At Cavey & Barrett we find that most disability claimants who have been denied Social Security Disability should appeal their disability denial instead of filing a new disability application. As we've explained, it's in a claimant's best interest to move your case to the disability hearing stage. Unfortunately, there are hoops that you have to jump through before you get to that administrative law judge. You first have to have your disability application denied, file a request for reconsideration, be denied, request a disability hearing, and finally (at long last) get in front of the administrative law judge where your chances...

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No. 10 – I’ve been denied Social Security Disability benefits. Can I appeal?

Absolutely. Your notice of denial will provide you information regarding how you go about filing an appeal. There are some things that you need to be aware of: (1) The majority of Social Security Disability claims are denied. Nationally, about seven out of 10 initial claims are denied and eight out of 10 requests for reconsideration are denied. In Florida, the denial rate is approximately 64.9 percent; (2) A large percentage of Social Security Disability claimants who are denied and who decide to appeal are eventually approved for benefits. Follow Winston Churchill's famous statement, "Never give up!" (3) At each step of the disability...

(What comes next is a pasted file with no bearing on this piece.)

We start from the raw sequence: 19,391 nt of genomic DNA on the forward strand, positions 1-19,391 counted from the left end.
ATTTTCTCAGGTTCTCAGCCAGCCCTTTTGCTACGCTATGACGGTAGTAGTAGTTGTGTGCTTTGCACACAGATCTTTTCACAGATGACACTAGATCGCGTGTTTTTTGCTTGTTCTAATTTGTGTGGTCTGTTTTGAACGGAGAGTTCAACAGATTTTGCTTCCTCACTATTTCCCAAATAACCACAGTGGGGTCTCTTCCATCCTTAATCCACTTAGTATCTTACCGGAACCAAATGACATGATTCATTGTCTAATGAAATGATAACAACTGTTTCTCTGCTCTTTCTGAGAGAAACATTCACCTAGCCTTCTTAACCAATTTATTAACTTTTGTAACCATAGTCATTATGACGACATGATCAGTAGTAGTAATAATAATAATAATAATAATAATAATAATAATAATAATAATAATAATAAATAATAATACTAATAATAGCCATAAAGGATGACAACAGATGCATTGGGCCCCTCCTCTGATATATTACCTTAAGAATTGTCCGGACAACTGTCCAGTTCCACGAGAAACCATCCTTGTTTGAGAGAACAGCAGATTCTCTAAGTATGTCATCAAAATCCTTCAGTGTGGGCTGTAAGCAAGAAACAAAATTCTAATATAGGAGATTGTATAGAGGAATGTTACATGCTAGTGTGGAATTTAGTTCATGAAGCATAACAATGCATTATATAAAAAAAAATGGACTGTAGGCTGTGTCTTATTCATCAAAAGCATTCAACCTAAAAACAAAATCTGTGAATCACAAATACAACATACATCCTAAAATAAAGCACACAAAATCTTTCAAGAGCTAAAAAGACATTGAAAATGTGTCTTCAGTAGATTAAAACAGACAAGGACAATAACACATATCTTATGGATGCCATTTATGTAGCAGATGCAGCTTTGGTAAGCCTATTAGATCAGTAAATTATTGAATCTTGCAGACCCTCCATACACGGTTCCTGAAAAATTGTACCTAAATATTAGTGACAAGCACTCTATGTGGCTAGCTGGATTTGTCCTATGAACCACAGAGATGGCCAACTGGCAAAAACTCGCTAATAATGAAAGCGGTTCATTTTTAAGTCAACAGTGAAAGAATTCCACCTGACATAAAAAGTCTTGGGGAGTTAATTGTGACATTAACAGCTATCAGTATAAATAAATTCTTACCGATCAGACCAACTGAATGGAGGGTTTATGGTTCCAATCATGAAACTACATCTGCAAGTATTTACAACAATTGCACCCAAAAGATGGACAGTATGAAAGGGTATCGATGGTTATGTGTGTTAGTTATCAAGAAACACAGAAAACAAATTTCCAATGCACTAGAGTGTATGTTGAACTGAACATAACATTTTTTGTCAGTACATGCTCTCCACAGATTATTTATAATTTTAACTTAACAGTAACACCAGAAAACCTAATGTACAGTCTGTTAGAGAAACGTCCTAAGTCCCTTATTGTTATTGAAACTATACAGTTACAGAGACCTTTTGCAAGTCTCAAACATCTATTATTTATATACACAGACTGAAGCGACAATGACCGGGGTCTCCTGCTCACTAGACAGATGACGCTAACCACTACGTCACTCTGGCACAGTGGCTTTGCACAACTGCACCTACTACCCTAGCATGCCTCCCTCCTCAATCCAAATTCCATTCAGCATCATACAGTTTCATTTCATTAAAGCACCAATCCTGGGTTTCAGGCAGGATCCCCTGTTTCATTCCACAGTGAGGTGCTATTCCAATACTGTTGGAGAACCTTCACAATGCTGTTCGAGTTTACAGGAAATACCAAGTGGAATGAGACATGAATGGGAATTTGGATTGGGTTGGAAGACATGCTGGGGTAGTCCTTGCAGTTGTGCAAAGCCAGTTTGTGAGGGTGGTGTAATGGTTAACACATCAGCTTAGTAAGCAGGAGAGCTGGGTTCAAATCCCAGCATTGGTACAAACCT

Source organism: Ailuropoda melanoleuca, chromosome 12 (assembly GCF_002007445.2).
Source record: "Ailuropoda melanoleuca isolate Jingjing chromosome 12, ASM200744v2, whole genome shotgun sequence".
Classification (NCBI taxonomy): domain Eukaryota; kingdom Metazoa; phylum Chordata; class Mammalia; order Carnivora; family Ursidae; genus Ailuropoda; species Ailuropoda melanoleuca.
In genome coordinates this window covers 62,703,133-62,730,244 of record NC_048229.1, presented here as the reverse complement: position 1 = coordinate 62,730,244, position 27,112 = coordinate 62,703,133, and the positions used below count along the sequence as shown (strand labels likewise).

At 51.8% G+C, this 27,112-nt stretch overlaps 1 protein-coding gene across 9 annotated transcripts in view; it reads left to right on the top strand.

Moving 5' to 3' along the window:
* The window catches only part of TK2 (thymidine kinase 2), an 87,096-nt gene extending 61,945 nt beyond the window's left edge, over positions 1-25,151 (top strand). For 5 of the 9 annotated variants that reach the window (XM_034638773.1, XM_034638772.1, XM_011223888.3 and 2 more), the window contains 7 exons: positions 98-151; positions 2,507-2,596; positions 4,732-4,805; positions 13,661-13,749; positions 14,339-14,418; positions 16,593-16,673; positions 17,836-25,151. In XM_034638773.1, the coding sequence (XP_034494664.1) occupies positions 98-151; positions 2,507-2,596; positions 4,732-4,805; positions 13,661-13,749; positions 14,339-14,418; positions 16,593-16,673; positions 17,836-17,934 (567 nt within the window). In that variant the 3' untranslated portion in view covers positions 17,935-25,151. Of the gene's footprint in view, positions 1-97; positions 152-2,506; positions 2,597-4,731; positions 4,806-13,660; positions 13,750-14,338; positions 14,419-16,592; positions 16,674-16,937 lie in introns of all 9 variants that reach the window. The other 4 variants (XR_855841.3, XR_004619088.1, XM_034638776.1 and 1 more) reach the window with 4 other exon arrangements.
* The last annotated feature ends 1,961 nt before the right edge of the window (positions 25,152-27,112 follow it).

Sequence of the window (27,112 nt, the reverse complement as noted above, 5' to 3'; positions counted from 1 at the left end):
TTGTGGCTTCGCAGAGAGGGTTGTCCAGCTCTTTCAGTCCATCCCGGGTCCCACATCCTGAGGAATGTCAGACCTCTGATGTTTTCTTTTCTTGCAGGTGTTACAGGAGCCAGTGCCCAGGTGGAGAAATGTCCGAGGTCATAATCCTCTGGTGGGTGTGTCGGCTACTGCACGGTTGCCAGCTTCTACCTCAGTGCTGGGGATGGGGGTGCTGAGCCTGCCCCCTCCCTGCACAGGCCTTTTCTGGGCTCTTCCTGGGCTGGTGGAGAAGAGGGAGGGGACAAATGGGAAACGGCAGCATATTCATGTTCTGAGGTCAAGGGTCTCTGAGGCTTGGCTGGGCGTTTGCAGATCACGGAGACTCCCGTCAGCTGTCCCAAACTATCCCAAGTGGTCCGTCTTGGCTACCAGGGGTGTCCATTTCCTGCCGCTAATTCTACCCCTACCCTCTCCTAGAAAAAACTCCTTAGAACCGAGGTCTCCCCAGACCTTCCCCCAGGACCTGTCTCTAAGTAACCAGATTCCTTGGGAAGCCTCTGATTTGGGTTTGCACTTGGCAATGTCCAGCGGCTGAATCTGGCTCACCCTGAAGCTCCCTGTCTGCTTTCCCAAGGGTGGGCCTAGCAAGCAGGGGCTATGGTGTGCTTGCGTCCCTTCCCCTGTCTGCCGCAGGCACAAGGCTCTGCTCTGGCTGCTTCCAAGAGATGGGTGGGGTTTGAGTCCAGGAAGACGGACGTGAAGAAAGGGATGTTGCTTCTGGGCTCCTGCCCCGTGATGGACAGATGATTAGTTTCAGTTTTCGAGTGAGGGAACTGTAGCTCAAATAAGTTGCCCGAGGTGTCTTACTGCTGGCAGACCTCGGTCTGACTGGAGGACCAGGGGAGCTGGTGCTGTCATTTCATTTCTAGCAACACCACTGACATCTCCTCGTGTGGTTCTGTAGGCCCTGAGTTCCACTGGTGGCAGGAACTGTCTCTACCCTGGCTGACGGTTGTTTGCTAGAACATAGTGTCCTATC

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No. 12 – Help! My claim for disability benefits has been denied. What should I do next?

The second step in the Social Security Disability evaluation process is filing a request for reconsideration. There are some secrets that you need to know: (1) when you file your request for reconsideration, provide updated information regarding any visits you've made to doctors, hospitals, and clinics since you filed your initial application together with the addresses of those medical providers; (2) If you have the most recent medical records, submit them with your request for reconsideration. Why? Your request for reconsideration can be held up while the office of disability determinations waits for your updated medical records. However, keep a copy of...

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No. 14 – When should I get a Social Security Disability attorney?

The answer depends on you and your needs. We find that some claimants benefit from having representation at Cavey & Barrett from the very beginning, so that they understand the Social Security Disability claims process and get assistance in filling out their initial application. Others find that Cavey & Barrett assists them in avoiding missed deadlines and having to avoid the stress of dealing with the Social Security Administration. More often than not, Social Security Disability applicants come to Cavey & Barrett after their initial application has been denied. While we are more than happy to represent you at any stage...

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No. 15 – Can I work while I am getting Social Security Disability benefits?

People who apply for Social Security Disability benefits are in a different position from those who are already getting Social Security Disability benefits. If you are receiving Social Security Disability benefits and are working on a trial work period, you can only work nine (9) months in a 5-year period and earn $960 per month. Answering these broad-based questions isn't easy. Help is a phone call away. You can contact Nancy Cavey, an experienced long-term disability attorney at 727-894-3188. ...